Toyota plans to invest “approximately 300 billion yen” in Shimoyama, and employees total “around 50” for the time being. When the facility will be completed in 2023, approximately 3,300 people will work at the site.
“Environmental conservation was a foremost consideration in the construction of this new research and development facility,” according to Toyota, and around 70 percent of the area consists of trees and greenery that were preserved. The Japanese have a thing for preserving nature as much as possible, and the term you’re looking for is “satoyama.”
Sato stands for village and yama means hill or mountain. Satoyama has multiple definitions, but cohabitation with the existing ecosystem is the easiest way to understand the concept.
“We have replicated a variety of roads in the world at the new test course,” said Akio Toyoda, the president of Toyota. “In addition to conducting driving tests all over the world, and with the replication of severe driving conditions at the new test course, we intend to thoroughly hone every one of our models and develop the types of cars that epitomize the true joy of driving.”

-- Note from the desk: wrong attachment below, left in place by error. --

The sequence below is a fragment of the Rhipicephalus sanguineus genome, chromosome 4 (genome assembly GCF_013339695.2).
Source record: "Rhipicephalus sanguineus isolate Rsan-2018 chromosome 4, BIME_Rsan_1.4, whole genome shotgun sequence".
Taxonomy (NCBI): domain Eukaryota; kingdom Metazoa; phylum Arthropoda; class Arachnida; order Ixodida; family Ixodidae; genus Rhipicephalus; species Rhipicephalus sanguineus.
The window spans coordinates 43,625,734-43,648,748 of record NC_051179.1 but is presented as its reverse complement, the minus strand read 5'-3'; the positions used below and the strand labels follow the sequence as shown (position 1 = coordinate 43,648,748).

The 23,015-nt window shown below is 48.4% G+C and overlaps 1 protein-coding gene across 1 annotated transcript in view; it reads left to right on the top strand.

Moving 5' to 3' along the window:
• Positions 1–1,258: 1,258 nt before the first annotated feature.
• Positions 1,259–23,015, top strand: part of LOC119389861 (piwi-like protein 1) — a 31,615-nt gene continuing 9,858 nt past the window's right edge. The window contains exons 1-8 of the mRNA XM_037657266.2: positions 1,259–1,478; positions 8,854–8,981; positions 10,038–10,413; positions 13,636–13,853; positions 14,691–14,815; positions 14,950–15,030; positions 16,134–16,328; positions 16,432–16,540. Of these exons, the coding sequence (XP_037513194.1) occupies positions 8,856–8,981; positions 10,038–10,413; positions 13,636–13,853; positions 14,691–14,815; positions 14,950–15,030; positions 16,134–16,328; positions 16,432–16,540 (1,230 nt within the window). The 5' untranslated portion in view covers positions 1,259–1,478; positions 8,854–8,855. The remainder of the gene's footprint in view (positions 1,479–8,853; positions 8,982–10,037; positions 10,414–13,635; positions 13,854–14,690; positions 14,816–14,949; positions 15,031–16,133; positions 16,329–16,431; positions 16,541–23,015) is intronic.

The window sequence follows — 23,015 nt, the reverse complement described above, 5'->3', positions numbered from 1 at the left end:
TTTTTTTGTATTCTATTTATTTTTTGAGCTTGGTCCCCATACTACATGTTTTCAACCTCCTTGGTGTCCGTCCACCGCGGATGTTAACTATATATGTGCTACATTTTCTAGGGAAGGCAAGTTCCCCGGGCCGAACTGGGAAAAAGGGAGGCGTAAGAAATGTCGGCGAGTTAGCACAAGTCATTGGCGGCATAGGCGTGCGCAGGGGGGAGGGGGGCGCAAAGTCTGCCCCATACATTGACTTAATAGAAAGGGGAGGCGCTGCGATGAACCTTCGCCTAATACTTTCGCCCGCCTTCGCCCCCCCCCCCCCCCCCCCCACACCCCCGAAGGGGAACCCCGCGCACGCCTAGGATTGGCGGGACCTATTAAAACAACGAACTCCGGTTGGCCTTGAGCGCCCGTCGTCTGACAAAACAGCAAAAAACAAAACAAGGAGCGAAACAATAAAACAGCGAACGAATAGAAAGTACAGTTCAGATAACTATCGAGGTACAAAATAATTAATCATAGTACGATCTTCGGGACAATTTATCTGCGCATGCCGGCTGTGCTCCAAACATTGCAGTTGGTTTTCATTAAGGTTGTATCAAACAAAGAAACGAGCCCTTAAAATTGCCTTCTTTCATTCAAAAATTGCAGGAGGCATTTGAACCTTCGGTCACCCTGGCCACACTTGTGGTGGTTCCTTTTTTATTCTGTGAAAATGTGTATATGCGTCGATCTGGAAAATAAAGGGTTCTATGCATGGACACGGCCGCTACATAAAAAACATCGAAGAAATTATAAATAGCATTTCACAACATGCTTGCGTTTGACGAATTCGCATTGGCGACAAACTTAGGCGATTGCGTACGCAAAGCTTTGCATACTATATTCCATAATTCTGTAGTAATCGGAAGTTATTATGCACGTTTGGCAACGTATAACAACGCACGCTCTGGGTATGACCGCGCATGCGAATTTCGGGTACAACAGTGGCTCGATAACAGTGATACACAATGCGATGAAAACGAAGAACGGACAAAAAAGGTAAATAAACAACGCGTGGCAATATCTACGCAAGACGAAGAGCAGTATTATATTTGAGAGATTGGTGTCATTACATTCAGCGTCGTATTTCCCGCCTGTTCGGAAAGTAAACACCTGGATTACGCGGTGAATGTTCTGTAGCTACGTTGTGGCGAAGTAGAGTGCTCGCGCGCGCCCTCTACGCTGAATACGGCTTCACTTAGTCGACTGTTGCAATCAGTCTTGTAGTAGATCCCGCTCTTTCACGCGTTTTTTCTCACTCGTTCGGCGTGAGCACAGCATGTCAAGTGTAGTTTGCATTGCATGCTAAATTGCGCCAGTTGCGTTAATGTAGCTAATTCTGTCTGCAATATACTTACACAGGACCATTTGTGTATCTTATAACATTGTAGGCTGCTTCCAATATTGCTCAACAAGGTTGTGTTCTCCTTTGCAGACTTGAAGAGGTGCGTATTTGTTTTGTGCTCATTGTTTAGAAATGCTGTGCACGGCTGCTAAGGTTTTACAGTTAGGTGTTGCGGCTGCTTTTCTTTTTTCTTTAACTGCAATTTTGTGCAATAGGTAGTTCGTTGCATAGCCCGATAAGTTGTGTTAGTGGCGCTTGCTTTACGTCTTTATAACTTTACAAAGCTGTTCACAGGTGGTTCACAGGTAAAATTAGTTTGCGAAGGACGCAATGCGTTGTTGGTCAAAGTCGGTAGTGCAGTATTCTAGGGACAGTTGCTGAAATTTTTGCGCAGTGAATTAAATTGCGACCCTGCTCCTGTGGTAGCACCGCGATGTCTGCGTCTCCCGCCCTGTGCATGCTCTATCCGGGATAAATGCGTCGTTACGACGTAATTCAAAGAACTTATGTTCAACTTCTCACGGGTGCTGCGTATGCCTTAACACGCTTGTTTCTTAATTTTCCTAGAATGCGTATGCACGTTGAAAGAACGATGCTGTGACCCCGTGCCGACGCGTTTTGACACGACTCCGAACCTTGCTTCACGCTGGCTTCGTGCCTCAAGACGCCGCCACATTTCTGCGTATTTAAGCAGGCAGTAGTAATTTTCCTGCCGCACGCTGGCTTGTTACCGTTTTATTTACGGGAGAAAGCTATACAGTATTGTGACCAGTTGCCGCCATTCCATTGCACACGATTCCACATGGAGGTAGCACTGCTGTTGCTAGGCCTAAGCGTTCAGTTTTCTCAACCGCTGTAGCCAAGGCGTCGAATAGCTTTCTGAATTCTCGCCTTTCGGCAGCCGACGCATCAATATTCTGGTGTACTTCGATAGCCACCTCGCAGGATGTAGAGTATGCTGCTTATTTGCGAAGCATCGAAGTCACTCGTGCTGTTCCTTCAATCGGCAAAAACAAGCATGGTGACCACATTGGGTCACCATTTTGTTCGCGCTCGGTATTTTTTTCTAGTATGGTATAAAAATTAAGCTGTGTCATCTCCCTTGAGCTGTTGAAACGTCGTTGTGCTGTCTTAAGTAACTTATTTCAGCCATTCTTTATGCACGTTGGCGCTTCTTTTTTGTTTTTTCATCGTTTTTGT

At the opening ceremony, Toyota brought the Supra sports car, Prius hybrid, and Prius plug-in hybrid, driving the media on the track to get a feel for the corners and straights. These days, the Japanese automaker combines the eco-friendly image with exciting models developed with the help of Gazoo Racing and TRD.
Known as Prius Prime in the United States, the plug-in hybrid is priced at $27,350 excluding destination charge. The GR Supra retails at $49,990 while the 3.0 Premium levels up to $53,990.